Playground Games

When the shout came from behind, it was deafening: “GET HER!”

It was an order, and it was not to be questioned. Spurred on by the taller boy’s screamed encouragement, the shorter came pelting after me. I turned and ran onto the playground.

My kindergarten class got an hour of recess every day which, when it comes to kindergarteners, is pretty inspired. Tire them out so they can’t misbehave in the classroom. Make a mess of the playground instead of the teacher’s desk. Throw soft, spongy dodge balls at each other instead of wooden blocks or dollhouse furniture.

I hated recess. I hated the sweat and the running around and how there was always a line for the swings. I’d race the others to the swing set (just because I hated to run didn’t mean I was slow) and, if someone got there before me, would find a quiet patch in the shade and build fairy houses in the dirt instead.

That day, Preston Sherer and Ben Jones sent me running for a different reason. Preston was the leader; he was tall, popular, and charismatic. The other boys thought he was cool because he made loud, rude farting noises in class and brought in the best toys from home. Ben was shorter, slighter, and needed a belt to cinch his hand-me-down shorts around his waist. He was quieter than Preston, but unquestionably his minion. Both boys had bowl haircuts. After all, this was the 90’s.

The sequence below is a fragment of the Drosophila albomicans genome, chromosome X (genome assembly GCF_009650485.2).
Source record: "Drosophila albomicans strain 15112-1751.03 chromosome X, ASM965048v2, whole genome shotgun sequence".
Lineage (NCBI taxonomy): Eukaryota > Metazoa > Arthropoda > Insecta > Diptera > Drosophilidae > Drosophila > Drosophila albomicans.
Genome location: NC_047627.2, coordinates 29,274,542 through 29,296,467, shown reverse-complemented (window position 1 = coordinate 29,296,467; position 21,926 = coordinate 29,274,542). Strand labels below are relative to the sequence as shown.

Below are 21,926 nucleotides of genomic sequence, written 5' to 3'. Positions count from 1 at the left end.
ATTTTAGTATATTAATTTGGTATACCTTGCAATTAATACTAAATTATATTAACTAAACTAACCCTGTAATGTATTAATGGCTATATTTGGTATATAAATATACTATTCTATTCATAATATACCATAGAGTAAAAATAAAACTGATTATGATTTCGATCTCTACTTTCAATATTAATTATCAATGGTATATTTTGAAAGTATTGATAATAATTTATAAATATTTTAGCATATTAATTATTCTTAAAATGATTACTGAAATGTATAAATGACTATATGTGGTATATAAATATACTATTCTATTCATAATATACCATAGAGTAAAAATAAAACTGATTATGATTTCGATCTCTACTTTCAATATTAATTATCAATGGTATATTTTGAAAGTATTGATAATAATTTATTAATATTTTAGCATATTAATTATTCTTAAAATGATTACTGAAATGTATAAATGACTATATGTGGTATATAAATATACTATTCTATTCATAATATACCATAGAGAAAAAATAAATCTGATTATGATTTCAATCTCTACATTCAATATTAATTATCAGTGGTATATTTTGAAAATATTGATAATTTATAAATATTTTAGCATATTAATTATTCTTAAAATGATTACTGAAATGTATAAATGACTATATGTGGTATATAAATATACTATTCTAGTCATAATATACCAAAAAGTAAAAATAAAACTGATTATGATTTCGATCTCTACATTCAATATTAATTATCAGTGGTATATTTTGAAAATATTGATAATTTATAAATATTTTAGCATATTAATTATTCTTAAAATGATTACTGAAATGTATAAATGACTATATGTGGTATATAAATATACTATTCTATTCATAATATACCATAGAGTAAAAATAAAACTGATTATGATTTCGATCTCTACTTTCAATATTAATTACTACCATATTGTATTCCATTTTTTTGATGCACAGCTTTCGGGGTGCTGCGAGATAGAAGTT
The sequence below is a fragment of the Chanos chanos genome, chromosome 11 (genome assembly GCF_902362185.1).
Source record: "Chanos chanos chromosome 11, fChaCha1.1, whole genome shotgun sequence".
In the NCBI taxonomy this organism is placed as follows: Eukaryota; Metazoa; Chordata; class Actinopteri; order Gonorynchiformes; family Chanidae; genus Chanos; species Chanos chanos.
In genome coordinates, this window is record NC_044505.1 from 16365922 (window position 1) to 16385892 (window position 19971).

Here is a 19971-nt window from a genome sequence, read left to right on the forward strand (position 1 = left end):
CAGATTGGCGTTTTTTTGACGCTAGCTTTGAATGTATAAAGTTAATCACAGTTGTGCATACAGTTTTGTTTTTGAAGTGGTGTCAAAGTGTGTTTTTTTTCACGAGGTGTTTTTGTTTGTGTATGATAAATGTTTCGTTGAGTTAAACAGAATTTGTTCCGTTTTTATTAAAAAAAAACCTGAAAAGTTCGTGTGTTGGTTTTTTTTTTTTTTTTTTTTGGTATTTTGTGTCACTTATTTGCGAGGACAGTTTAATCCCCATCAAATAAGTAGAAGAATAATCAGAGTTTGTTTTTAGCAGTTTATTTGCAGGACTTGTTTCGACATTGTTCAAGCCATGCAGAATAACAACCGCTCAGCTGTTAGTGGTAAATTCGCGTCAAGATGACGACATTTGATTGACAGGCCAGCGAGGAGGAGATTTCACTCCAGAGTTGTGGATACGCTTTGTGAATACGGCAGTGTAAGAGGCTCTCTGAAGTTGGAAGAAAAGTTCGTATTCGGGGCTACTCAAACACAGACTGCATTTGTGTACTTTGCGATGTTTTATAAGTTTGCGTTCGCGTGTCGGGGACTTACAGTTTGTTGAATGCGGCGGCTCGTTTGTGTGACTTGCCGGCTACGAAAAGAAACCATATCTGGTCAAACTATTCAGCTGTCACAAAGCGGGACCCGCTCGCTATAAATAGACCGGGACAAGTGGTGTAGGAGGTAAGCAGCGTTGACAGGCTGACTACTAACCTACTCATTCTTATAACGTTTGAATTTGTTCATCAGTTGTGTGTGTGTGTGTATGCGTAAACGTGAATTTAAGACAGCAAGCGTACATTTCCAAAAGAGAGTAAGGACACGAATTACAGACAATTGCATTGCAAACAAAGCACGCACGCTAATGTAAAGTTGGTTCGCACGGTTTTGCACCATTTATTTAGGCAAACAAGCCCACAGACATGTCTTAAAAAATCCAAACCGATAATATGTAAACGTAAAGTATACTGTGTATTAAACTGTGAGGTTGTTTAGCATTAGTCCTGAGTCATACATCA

Both boys were also fast. Preston was faster, but he wasn’t running. Instead, he watched Ben’s progress and sauntered lazily some yards behind, still shouting. Ben tore after me as I ran like a hunted animal across the woodchips, through the swings, around the tires, up the stairs, and onto the bridge of the jungle gym. I thought I was safe there because if he came up one side, I’d go down the other.

He watched me up there for a minute, catching his breath. I smiled and waved, my courage restored from my vantage point. Then Preston caught up and manned the second set of stairs. I was trapped.

I made a snap decision. Quick as a lynx I bounded down from the bridge and leapt to the ground only inches in front of Ben’s surprised face. The chase was on again. I ran around a soccer field, over a small creek, through a wooded area that was technically off-limits, and across the basketball court before he caught me.